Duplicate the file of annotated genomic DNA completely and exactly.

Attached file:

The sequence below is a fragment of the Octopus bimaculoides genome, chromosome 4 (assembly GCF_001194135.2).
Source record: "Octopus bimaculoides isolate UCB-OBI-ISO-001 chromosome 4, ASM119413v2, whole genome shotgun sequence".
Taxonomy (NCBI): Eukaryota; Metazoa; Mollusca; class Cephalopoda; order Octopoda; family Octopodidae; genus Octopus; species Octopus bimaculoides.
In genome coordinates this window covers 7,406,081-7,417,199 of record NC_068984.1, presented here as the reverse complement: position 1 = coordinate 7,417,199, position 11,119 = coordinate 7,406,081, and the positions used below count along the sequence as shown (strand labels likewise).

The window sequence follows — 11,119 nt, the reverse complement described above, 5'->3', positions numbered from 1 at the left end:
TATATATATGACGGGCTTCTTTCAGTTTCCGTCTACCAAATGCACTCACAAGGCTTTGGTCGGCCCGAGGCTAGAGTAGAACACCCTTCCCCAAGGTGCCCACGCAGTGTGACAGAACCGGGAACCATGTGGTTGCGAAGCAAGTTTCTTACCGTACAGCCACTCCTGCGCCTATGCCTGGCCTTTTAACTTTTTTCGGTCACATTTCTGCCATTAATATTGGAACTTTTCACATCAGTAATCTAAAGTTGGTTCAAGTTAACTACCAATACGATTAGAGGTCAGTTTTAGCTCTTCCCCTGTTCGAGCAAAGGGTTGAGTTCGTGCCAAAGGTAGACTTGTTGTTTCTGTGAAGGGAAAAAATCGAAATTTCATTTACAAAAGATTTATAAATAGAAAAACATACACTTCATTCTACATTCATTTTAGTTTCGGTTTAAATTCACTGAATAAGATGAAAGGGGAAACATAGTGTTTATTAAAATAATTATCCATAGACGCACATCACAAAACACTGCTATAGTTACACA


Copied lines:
The sequence below is a fragment of the Octopus bimaculoides genome, chromosome 4 (assembly GCF_001194135.2).
Source record: "Octopus bimaculoides isolate UCB-OBI-ISO-001 chromosome 4, ASM119413v2, whole genome shotgun sequence".
Taxonomy (NCBI): Eukaryota; Metazoa; Mollusca; class Cephalopoda; order Octopoda; family Octopodidae; genus Octopus; species Octopus bimaculoides.
In genome coordinates this window covers 7,406,081-7,417,199 of record NC_068984.1, presented here as the reverse complement: position 1 = coordinate 7,417,199, position 11,119 = coordinate 7,406,081, and the positions used below count along the sequence as shown (strand labels likewise).

The window sequence follows — 11,119 nt, the reverse complement described above, 5'->3', positions numbered from 1 at the left end:
TATATATATGACGGGCTTCTTTCAGTTTCCGTCTACCAAATGCACTCACAAGGCTTTGGTCGGCCCGAGGCTAGAGTAGAACACCCTTCCCCAAGGTGCCCACGCAGTGTGACAGAACCGGGAACCATGTGGTTGCGAAGCAAGTTTCTTACCGTACAGCCACTCCTGCGCCTATGCCTGGCCTTTTAACTTTTTTCGGTCACATTTCTGCCATTAATATTGGAACTTTTCACATCAGTAATCTAAAGTTGGTTCAAGTTAACTACCAATACGATTAGAGGTCAGTTTTAGCTCTTCCCCTGTTCGAGCAAAGGGTTGAGTTCGTGCCAAAGGTAGACTTGTTGTTTCTGTGAAGGGAAAAAATCGAAATTTCATTTACAAAAGATTTATAAATAGAAAAACATACACTTCATTCTACATTCATTTTAGTTTCGGTTTAAATTCACTGAATAAGATGAAAGGGGAAACATAGTGTTTATTAAAATAATTATCCATAGACGCACATCACAAAACACTGCTATAGTTACACA